Globe-trotting artist Eliza Shaddad specialises in outsized balladry informed by her unique worldview and a canny knack for belting out devastatingly honest lyrics.
Schooled across seven countries in Europe and Africa by her Sudanese and Scottish parents, the multilingual multi-instrumentalist crunches indie anthems with nineties’ power-pop and outernational folk into novel shapes.
Her debut LP, Future, announced her arrival late last month, bringing us a sonic journal that fishes into the vast pools of her past and present to reveal a songwriting voice that’s unflinchingly honest.
Set on the bedrock of Eliza’s early folk and grunge influences, it flits across time zones, decades and genres while still managing to sound like a cohesive body of work.
Ahead of her live dates later this month, the PRS Foundation-supported artist lets us in on her soundworld…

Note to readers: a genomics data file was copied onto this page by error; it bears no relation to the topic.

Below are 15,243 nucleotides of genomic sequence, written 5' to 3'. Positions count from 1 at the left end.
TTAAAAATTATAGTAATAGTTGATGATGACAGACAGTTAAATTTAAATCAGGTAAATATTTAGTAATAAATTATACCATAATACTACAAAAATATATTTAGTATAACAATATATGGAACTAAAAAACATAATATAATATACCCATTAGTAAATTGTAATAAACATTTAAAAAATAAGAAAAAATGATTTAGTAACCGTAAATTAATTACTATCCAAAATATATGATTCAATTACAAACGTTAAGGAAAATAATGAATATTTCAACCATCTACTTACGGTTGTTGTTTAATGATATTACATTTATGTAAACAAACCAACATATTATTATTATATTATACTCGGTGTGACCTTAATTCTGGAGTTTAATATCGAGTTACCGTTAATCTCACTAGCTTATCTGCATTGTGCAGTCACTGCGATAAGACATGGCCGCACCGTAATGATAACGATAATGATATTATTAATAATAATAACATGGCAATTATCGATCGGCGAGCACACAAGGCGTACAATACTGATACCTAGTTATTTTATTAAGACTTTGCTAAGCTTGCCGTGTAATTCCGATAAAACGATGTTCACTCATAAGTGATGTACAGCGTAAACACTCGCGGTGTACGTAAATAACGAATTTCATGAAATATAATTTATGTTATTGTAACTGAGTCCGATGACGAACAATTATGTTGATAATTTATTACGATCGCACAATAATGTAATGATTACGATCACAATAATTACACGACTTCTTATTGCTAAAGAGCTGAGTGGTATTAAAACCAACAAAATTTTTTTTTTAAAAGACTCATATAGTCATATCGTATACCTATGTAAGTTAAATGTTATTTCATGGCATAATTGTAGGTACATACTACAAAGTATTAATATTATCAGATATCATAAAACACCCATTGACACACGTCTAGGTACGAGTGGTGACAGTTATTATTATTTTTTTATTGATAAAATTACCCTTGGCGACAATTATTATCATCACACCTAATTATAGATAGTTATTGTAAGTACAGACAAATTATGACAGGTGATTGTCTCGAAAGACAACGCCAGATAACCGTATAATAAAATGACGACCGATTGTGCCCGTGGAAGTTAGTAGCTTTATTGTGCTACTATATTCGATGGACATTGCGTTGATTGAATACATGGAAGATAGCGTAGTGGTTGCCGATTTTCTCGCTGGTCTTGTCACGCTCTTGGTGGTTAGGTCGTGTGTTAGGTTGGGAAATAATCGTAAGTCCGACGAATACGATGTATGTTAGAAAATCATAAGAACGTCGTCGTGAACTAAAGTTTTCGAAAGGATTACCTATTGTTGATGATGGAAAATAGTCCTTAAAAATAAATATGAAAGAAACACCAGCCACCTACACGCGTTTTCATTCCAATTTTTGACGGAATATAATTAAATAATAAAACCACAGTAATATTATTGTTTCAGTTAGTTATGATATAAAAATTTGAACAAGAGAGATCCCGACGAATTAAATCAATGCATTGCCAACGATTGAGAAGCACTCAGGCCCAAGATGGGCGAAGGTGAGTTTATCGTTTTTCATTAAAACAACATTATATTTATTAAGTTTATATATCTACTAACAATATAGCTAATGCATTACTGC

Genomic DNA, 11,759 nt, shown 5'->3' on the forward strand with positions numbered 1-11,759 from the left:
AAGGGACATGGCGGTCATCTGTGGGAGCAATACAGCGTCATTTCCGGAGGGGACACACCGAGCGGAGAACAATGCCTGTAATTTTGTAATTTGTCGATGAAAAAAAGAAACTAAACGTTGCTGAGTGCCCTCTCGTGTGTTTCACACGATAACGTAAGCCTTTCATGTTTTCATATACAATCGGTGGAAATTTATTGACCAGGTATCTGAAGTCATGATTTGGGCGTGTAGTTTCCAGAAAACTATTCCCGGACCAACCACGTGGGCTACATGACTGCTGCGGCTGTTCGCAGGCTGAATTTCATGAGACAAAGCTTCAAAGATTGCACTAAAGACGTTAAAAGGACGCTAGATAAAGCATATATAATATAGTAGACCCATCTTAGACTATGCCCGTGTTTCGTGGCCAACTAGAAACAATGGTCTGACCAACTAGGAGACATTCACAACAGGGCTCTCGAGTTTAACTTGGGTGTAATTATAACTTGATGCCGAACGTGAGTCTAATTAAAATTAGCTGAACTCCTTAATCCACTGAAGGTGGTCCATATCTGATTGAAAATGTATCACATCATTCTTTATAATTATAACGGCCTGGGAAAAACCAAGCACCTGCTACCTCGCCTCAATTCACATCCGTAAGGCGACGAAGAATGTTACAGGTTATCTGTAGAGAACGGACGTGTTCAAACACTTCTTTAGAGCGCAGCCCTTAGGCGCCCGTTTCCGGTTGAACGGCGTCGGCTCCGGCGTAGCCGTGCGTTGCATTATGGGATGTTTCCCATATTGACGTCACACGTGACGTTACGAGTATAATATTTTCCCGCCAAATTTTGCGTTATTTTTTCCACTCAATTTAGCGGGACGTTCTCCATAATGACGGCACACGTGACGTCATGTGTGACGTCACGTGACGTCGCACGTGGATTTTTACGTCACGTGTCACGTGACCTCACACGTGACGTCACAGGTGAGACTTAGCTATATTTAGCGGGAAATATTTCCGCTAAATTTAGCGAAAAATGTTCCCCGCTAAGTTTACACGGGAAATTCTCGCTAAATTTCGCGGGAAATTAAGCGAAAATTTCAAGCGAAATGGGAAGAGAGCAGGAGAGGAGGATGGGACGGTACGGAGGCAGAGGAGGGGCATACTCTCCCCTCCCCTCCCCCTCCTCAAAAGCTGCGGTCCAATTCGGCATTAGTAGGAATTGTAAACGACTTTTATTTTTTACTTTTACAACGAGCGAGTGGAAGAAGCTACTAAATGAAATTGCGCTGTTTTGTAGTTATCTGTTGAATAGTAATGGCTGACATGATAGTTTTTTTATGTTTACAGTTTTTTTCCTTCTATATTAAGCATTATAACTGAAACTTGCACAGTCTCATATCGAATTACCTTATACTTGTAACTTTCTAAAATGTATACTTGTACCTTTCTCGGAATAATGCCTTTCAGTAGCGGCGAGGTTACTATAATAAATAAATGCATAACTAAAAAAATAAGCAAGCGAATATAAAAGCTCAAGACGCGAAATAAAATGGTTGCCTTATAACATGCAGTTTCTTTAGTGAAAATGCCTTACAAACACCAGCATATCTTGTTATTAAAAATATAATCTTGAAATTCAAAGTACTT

What was the first song you developed an obsession for?
I went in very hard on All-4-One I Swear, my babysitter had it on a mixtape and it gave me tingles.
What’s the first gig you went to?
East 17 in a Slovak stadium, different babysitter.
What’s the first instrument you ever got hold of?
Apart from my lungs, and some abandoned ocarinas, it would have to be a Russian classical guitar at 16.
What is your worst musical habit?
Still not fretting F chords properly.
What’s the best piece of musical advice you’ve ever been given?
Forget everything you’ve learnt and just feel it.
Where do you discover new music?
Friends, Facebook and Spotify.
What’s your favourite venue?
Union Chapel, London.
Who is your current favourite band/artist?
I’m cycling between Tierra Whack, Kacey Musgraves and Khruangbin at the moment.
What inspirations outside of music impact your songwriting?
All emotions, any kind of travel, and increasingly the news.
What track of yours best represents your sound?
This is My Cue – it’s one that bridges deftly between what has been and what is to come.
What’s next for you?
Touring the UK and Europe this autumn as my debut LP Future has just come out!
26 November – London, Oslo
29 November – Glasgow, The Attic